Platelet Nanoparticles – Tiny Clotting Helper!

platelet nanoparticles

Artist rendition of how the nanoparticle would appear in blood.
Credit: Peter Allen illustration

Researchers have made platelet nanoparticles that both can help with blood clotting and in other ways.

Synthetic platelets are an area of ongoing research that i’ve written about before. A way to stanch blood flowing from an open wound would save many lives in hospital. A synthetic blood substitute could also help make healthcare less reliant on donated blood and ensure treatment of very severe injuries. A new development in this area comes from researchers at University of California – Santa Barbara at CBE. They have created platelet nanoparticles that mimics blood platelets.

Platelet Nanoparticles – A Tiny Clotting Helper

The paper describing the results of the platelet nanoparticles appear in the journal ACS Nano.

Coagulation is the way the body plugs leaks and start the process of  healing tissue damage. It starts with blood rushing to the spot of the injury, a branching signal cascade forms a fibrin mesh at the injury site that platelets stick to sealing the “leak”. This process is highly choreographed by many different coagulation factors and cells. The process is complicated and activating it by accident could have deadly effects.

When an injury is too severe this system simply isn’t enough to stop the bleeding . This is one area where platelet nanoparticles would come in handy. The synthetic platelet actually behaves like regular one, it flows to injury sites clumping together and can even call more platelets to the site and bind to them forming the plug that stops the leak. After they’ve finished their task they can simply dissolve into the blood avoiding any problems. The nano size of the particle makes it possible for the scientists to improve on nature. The small size makes the platelets even more effective than the regular micron sized particles. These man-made particles can also be used for drug delivery by attaching a drug to the surface of the platelet.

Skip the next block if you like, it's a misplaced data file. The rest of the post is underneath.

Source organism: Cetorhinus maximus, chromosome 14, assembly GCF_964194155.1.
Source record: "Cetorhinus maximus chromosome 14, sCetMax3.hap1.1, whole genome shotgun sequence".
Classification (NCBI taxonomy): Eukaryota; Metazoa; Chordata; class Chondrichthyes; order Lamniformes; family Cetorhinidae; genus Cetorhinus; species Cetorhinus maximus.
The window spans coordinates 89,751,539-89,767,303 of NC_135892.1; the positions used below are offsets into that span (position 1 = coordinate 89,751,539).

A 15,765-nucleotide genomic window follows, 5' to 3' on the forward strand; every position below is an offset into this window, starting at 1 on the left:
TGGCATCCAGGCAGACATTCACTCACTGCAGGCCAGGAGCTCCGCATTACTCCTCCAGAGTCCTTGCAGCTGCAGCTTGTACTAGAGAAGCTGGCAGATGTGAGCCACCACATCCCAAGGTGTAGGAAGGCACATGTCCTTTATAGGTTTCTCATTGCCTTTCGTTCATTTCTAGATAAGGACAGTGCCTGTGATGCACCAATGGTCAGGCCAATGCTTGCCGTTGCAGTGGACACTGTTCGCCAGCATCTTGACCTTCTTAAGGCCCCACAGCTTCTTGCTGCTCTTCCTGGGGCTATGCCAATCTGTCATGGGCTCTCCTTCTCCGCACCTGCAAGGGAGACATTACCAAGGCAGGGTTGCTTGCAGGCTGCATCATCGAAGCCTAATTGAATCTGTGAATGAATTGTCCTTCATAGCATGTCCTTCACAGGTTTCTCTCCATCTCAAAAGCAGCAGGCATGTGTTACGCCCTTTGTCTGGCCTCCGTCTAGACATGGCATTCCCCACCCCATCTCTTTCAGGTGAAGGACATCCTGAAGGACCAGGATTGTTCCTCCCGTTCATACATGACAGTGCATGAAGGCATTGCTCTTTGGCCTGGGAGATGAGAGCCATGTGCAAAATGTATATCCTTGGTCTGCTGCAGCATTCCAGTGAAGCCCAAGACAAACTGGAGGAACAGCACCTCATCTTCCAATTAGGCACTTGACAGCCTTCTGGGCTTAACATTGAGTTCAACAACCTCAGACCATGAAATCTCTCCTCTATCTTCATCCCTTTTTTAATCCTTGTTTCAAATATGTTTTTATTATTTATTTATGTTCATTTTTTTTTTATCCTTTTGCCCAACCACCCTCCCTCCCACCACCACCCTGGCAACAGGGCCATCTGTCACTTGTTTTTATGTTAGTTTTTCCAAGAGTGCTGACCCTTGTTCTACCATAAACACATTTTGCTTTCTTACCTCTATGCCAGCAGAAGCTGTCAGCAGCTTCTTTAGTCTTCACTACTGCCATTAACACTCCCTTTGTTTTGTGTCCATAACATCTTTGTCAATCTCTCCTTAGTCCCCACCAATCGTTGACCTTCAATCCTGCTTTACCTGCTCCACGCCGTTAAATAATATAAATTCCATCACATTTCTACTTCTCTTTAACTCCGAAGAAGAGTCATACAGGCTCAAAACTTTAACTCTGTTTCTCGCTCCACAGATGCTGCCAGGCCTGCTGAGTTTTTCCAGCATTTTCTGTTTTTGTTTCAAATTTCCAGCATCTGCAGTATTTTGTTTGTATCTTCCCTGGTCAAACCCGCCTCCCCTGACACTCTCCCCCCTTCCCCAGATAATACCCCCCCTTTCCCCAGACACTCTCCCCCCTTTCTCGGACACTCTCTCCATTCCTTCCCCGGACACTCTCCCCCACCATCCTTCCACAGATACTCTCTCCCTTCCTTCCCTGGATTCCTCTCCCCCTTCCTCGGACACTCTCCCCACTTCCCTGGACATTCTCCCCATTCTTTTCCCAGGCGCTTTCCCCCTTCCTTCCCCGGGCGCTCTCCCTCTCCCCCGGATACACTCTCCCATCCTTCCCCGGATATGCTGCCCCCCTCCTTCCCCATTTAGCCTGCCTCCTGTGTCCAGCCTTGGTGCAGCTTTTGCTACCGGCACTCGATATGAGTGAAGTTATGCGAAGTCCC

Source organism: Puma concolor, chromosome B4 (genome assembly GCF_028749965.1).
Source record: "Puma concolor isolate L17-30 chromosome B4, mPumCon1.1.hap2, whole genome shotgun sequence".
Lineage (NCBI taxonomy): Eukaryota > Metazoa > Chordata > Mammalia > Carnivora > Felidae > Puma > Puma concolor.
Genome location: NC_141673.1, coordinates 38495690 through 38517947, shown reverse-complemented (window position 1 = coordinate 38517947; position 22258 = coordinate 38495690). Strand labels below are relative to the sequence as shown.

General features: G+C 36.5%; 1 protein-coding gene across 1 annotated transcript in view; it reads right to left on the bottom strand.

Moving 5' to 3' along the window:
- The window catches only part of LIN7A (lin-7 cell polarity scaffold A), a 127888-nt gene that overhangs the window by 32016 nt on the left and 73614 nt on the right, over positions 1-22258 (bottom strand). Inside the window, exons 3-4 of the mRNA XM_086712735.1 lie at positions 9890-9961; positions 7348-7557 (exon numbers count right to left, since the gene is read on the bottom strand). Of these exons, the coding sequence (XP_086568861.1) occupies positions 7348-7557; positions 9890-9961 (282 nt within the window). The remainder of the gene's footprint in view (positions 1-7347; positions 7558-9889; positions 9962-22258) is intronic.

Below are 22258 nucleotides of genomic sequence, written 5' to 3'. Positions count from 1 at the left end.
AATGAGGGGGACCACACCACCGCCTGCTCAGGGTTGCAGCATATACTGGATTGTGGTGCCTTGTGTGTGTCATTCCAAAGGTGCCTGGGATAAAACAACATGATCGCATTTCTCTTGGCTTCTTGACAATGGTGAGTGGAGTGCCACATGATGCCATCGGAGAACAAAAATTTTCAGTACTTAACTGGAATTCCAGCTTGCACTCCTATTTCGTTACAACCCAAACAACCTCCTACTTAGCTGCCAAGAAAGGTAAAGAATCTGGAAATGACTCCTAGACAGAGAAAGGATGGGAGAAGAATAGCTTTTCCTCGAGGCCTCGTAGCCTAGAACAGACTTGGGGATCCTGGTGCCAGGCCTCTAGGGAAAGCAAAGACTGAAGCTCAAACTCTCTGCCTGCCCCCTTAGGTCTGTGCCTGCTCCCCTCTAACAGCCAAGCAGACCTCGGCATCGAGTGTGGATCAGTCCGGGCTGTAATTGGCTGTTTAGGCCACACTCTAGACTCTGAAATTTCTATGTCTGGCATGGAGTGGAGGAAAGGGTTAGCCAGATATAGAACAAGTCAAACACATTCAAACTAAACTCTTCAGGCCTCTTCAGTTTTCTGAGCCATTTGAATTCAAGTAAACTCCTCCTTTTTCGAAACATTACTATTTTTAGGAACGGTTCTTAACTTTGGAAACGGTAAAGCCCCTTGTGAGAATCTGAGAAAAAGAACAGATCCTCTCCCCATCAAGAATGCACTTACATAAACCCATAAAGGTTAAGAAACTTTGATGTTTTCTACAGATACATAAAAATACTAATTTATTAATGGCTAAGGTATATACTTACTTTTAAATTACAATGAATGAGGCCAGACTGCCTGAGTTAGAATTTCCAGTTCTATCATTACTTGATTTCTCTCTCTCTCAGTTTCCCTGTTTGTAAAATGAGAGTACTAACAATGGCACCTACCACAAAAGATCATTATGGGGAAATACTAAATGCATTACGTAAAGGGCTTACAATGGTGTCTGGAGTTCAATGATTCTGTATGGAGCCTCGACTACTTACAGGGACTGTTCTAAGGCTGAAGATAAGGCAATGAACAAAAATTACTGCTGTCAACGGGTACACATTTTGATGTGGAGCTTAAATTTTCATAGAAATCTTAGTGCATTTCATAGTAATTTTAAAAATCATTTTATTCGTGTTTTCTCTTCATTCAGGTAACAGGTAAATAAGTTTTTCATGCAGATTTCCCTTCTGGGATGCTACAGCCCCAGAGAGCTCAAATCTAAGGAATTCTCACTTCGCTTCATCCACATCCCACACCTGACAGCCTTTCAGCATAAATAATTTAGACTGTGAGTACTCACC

The scientists believe that the strength of the platelets lie in upholding clotting in patients on blood thinners . In patients on this drug any injury is a serious problem since bleeding can’t be stopped as easily. Combining the platelets with antibiotics could also treat blood born bacteria and if needed they could even cross the blood-brain barrier. Additionally, low-cost and long shelf life makes it possible for the platelets to be stocked at hospitals and health clinics for a long time.

As always there still are some kinks left to figure out before this clotting-helper are ready for use.These kinks include additional testing for the platelets to make sure they are safe to use in people, but also other issues like scaling the production, keeping platelets sterile and storage. Until then go ahead and use these .